Disney Sorcerer's Arena: Epic Alliances Core Set

04 September 2022
Mickey’s mash-up

Disney Sorcerer’s Arena: Epic Alliances isn’t the game I thought it would be. Based on a mobile game (in itself a concern, as previous mobile to tabletop translations have been arguably forgettable), it sees Disney and Pixar characters fight against each other in a bid for micro transactions – no sorry, I mean resources to unlock new characters and upgrade your own – in my 18 months of playing it, it never screamed “this should be on tabletop” to me. Delightfully, it turns out I simply wasn’t listening.

Epic Alliances takes all of the above core factors – creating a totally unique team using Disney and Pixar characters and fighting them against each other in unexpected mashups – and makes them into an easy to learn, quick, and frankly really fun skirmish game. As you play, you’re guided through more and more (I’ll come back to that in a second), and by the end of the game you’re considering resources, upgrades, multiple ways of using skills, attacks, movements, status conditions, turn effects, and more, confidently.

Instead of a text heavy, dense explanation that front loads every possibility, the instructions break gameplay into chapters. You play a full game from chapter one, but when you move to chapter two, it repeats the descriptions, and highlights new things to add in. You play again, suddenly emboldened with new abilities, until you’ve played enough games to be confident, before trying the next – or not, if we enjoyed the earlier way of playing. It’s one of the rare examples of a game I’ve taught where I haven’t sought to double check my understanding with a video online, as I hit the ground running and didn’t look back. More like this, please.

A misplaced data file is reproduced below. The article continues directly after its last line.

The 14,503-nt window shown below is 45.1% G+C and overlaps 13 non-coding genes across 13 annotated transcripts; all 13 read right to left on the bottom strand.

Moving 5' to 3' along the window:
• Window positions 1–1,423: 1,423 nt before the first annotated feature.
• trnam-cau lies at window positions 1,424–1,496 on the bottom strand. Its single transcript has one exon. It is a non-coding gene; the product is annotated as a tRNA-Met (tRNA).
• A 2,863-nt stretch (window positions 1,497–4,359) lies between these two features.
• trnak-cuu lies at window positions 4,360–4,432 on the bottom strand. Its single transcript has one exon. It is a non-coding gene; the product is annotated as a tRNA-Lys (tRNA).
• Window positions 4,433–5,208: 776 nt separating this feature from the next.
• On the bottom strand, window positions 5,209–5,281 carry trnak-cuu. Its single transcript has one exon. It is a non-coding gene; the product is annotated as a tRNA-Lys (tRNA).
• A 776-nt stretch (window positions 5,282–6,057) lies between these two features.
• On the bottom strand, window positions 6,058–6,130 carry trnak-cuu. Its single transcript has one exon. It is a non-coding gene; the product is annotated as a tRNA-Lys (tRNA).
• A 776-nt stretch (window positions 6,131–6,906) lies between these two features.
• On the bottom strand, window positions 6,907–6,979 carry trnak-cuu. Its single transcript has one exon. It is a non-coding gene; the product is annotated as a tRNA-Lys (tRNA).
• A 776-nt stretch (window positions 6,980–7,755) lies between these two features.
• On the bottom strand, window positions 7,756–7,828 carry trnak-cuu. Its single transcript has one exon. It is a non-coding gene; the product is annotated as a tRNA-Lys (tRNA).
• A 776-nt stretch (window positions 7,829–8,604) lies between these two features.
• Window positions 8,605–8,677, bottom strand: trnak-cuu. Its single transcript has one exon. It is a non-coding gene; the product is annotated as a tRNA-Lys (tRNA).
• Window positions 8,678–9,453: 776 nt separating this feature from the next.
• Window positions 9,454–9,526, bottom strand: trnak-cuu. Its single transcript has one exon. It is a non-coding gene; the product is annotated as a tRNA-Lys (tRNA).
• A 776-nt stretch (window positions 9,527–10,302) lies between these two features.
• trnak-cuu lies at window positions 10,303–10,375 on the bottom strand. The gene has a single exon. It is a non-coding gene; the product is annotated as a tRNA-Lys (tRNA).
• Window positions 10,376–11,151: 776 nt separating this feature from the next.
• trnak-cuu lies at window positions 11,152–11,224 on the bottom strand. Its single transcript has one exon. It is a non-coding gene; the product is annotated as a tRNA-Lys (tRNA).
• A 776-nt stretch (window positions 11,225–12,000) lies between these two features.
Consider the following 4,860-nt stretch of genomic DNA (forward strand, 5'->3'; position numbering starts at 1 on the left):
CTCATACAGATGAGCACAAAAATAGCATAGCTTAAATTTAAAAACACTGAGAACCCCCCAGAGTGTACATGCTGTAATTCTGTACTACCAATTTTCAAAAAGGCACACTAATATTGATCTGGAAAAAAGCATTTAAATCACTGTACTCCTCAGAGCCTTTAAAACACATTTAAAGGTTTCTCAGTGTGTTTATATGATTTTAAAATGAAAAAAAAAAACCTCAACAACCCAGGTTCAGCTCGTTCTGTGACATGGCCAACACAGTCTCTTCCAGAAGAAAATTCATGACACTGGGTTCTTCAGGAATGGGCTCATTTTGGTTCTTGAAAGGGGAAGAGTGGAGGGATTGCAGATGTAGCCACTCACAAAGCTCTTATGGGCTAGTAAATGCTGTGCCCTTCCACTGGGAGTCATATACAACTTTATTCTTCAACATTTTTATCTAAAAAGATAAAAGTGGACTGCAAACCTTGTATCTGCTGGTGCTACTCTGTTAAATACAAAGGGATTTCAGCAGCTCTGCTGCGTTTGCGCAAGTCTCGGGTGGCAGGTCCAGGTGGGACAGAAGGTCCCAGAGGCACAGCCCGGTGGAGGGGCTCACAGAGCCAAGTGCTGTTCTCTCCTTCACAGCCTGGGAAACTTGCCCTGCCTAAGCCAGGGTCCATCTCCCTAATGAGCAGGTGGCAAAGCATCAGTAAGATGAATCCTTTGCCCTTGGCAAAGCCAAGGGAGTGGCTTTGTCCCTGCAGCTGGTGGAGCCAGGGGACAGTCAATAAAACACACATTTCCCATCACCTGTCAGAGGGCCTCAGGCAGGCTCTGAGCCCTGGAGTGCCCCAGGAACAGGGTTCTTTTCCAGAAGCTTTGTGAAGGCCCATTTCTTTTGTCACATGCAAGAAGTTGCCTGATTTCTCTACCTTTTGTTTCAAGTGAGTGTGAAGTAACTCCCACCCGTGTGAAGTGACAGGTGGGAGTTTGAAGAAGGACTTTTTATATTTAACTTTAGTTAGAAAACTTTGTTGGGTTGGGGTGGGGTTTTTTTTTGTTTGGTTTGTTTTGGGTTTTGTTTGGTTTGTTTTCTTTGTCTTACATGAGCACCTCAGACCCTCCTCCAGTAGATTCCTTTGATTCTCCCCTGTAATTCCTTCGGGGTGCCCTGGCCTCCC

The play is then standard skirmish, with good Disney flair. The starting roster of characters may seem unusual (because it is an eclectic mix – Demona and Doctor Facillier alongside the expected Mickey Mouse, supported by Aladdin, Little Mermaid, Scully, Gaston and Maleficent), but importantly, these offer a range of play styles and are balanced. Do you want to prioritise the higher health characters and potentially sacrifice picking your higher hit characters, or do you want a team of all types? You did well pitting Ariel against Gaston last time, but would Demona’s special abilities when you upgrade have done better? The whole match is an attempt to gain victory points, which will meet the win condition for the game, and means that the knocked out characters return to battle for the game to continue. It’s a delightful tug of war of attacks (without violence), before you head back to the drawing board to try again with another team.

The biggest question of the game however, is who this is pitched at. The Disney theme tends to lower the expected age group of player, but the complexity pitches it as 13+. The likelihood a Disney fan will stumble across a £50 skirmish game and be indoctrinated into the world of gaming seems low, but conversely, as does a light Disney game having immediate shelf appeal to the average skirmish gamer. Having said that, it would be quite the shame for the game to fail as a result, given how much fun lies within.

Charlie Pettit


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If I said “a skirmish game based on popular characters that’s really fun with loads of interchangeable character options” I could be taking about either Sorcerer’s Arena, or Unmatched.

Designer: Sean Fletcher

Publisher: The Op

Time: 35 minutes

Players: 2-4

Ages: 13+

Price: £50

What’s in the box?

  • Game board
  • 8 Acrylic standee figures with bases
  • 8 Base rings
  • 8 Character ability cards
  • 8 Character decks (10 cards per deck)
  • 4 Reference cards
  • 8 Character turn tokens
  • Turn marker
  • 24 Status effect tokens
  • 15 Status counters
  • 18 Victory point tokens

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